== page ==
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Nature battles back in fire-scarred Big Basin Redwoods State Park

New life springs up in fire-scarred Big Basin Redwoods State Park
New life springs up in fire-scarred Big Basin Redwoods State Park 03:28

BOULDER CREEK (KPIX) -- California's oldest state park has reached a milestone in its rebuilding and recovery from a devastating wildfire that destroyed nearly all its historic buildings and facilities, shutting down the park for nearly two years.

Big Basin Redwoods State Park is poised to reopen sometime after the July 4 weekend, for day use only, with limited parking.

Only 18 miles of fire roads will be open, with smaller hiking loops added over time.

The reopening marks a two-pronged effort to expedite immediate public access to the park, while working simultaneously to develop a long-term plan.

Thursday, the park service released the results of months of meetings with hundreds of members of the public. Titled "Reimagining Big Basin," it contains a summary of the state's goals and vision.  In the 21 months since the outbreak of the CZU Fire, the park service has removed 27,000 "hazard trees," hauled away debris from destroyed buildings and milled wood from fallen trees to use in future construction projects.

Most of the trees that perished in the blaze were not redwoods. The great majority of old-growth redwoods -- 97% -- survived the intense heat and flames. Many of the redwoods that were left blackened, have begun sprouting bright green, feathery-soft shoots at their bases and up and down the trunks where branches were burned off.

The Mother of the Forest and Father of Forest, two of the park's most popular trees, have also begun sprouting shoots, much to the relief of experts who questioned if the heat had penetrated the redwood's defenses and damaged the core.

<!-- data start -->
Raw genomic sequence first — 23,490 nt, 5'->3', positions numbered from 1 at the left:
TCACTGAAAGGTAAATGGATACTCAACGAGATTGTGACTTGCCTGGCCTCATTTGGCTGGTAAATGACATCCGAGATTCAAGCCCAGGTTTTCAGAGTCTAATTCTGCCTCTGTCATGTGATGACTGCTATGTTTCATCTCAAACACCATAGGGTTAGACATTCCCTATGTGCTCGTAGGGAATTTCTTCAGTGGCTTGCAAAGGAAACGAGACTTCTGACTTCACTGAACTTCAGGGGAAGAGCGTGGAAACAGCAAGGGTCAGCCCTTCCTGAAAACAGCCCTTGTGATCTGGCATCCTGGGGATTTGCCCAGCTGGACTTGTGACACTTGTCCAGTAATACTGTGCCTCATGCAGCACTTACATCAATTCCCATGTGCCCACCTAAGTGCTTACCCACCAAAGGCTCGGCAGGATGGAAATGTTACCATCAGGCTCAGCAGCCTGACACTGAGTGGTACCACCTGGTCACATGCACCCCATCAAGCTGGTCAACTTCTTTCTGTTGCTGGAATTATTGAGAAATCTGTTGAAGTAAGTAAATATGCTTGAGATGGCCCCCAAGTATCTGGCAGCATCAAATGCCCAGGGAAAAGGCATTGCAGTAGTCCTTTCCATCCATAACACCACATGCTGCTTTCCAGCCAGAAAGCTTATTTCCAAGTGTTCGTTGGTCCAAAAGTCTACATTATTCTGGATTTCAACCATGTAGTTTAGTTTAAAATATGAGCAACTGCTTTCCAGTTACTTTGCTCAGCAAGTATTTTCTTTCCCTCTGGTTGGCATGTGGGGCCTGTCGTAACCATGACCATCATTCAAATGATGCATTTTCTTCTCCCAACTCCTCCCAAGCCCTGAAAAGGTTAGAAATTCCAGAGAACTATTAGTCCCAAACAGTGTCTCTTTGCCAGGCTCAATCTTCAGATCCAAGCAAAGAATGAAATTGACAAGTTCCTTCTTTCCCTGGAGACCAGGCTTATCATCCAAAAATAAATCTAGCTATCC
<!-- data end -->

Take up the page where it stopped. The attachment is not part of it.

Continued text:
"They're here, they're alive. They're vertical and there were doubts about that early on," said Chris Spohrer, superintendent of the Santa Cruz District for California State Parks.

The tall flames of the CZU Fire also destroyed much of the canopy that shaded the forest floor. More sunlight is now reaching the understory and, as a result, wildflowers, grasses and shrubs are blooming.

"This fire is a great reminder that we have very little control over these things," said Sara Barth, executive director of Sempervirens.

With the reopening, visitors will only have access to 70 parking spots that will be managed by an online fee-based reservation system. The city of Santa Cruz will begin providing new bus service on weekends, running multiple routes on Saturdays and Sundays. Visitors arriving by bus will not be charged admission.

Some of the highlights of the long-term plans include moving services and amenities away from the old growth core areas in order to minimize impact on the ecosystem. Park services like the visitor center will be relocated three miles away on Saddle Mountain, near the park's boundary. The campsites will be relocated and consolidated away from the old-growth trees at Lower Sky Meadow and Little Basin Campgrounds.

Spohrer said the new campsites will feature a range of offerings from primitive sites to tent cabins with more amenities.

"It is different, you know? Whether or not it's as good, it's definitely going to be different and so we're going to strive to create the type of experience that people remember," Spohrer said. "You still provide an opportunity for people to experience the old growth through hiking trails but we're moving those impacts away from it and we're siting them in here, where they're going to have lesser impact on this more open terrain and younger forest."  

Tribal nations and cultural practitioners will also be consulted during the formation of programs, design and management in order to include indigenous perspectives and make the park more welcoming.

"The old park was lovely and I have a lot of reverence for its old-world charm but, the truth is, it was extremely outdated. It was based on our understanding of redwoods and other people's recreational interests from 100 years ago. And the world has changed dramatically since then and so this is an opportunity to really redo the park in a way that meets today's needs and today's understanding of what the forests need,"  Barth said.

In June, rangers will release more details about the upcoming reopening.

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